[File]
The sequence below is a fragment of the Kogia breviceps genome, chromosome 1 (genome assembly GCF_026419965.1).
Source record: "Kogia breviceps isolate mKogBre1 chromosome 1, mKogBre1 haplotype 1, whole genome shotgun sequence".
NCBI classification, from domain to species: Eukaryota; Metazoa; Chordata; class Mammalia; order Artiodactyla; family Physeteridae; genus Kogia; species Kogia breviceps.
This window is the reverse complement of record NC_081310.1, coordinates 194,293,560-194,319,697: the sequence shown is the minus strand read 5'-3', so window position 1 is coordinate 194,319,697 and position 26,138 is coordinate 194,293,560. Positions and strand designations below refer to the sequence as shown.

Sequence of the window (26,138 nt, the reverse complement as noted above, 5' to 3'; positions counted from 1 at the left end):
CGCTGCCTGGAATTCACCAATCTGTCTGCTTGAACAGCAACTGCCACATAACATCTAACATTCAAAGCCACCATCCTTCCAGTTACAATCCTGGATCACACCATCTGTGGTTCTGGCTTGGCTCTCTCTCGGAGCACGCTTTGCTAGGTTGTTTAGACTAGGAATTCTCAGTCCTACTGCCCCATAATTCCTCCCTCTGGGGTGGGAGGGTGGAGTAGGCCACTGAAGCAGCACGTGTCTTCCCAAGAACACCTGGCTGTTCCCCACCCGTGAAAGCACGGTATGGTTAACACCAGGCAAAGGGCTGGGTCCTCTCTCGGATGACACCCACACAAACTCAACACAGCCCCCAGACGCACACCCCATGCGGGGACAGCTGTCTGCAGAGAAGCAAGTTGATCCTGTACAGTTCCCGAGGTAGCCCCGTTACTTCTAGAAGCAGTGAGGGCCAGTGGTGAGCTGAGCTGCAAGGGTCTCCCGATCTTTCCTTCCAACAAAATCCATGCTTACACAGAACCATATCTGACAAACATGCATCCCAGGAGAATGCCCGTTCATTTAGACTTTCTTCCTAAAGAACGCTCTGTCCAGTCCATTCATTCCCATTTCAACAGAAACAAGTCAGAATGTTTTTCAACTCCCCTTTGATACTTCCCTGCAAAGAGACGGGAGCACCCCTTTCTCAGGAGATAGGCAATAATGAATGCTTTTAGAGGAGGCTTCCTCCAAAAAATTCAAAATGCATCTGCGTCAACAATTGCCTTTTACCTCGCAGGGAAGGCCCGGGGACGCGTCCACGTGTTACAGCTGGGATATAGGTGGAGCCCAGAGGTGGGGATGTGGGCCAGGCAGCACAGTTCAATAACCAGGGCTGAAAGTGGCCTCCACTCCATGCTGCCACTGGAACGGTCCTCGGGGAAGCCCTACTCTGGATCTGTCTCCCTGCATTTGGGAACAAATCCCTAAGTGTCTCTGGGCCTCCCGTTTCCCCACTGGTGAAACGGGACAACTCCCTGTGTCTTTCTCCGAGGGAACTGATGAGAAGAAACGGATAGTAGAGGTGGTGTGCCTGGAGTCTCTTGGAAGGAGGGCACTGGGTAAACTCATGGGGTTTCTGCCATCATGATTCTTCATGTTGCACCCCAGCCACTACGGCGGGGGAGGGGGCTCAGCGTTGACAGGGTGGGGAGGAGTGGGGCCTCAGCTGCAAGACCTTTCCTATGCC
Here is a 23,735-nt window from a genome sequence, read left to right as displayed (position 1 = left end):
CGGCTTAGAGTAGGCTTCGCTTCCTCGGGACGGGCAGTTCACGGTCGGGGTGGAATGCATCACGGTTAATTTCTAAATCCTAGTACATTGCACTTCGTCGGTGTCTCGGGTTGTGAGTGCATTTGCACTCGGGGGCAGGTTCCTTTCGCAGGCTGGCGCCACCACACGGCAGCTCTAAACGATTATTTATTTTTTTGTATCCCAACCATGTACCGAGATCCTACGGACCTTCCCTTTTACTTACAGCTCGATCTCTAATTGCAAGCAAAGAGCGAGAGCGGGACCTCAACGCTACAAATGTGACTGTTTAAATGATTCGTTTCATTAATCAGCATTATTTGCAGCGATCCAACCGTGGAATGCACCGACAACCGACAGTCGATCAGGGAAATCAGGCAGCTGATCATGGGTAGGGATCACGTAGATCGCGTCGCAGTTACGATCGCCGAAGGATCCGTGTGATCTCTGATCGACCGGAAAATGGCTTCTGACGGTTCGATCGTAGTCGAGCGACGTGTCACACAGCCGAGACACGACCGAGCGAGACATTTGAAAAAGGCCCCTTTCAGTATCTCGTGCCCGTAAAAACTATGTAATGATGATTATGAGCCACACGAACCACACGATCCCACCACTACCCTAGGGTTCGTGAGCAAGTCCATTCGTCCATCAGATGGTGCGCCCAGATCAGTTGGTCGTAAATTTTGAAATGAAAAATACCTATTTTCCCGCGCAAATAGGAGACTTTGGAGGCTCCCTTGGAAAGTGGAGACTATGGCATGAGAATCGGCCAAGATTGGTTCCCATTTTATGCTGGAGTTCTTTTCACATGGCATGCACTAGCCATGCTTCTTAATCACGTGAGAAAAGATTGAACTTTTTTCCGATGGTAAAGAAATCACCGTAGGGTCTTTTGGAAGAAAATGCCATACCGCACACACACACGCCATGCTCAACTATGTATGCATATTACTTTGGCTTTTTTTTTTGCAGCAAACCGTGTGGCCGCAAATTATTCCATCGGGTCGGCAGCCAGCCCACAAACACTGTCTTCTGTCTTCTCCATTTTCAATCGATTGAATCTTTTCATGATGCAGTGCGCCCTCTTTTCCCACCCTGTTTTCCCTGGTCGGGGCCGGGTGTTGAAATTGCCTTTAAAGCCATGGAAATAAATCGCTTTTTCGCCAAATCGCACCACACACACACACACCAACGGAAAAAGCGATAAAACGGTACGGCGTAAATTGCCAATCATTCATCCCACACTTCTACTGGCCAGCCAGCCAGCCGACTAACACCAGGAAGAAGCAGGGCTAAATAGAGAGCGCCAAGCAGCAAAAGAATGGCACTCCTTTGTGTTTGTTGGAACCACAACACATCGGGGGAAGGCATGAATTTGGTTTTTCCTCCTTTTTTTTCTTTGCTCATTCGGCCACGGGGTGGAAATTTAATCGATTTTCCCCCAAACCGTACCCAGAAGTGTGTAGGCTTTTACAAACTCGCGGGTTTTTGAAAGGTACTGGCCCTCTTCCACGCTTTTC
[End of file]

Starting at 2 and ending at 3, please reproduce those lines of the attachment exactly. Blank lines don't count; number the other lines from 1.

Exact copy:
Source record: "Kogia breviceps isolate mKogBre1 chromosome 1, mKogBre1 haplotype 1, whole genome shotgun sequence".
NCBI classification, from domain to species: Eukaryota; Metazoa; Chordata; class Mammalia; order Artiodactyla; family Physeteridae; genus Kogia; species Kogia breviceps.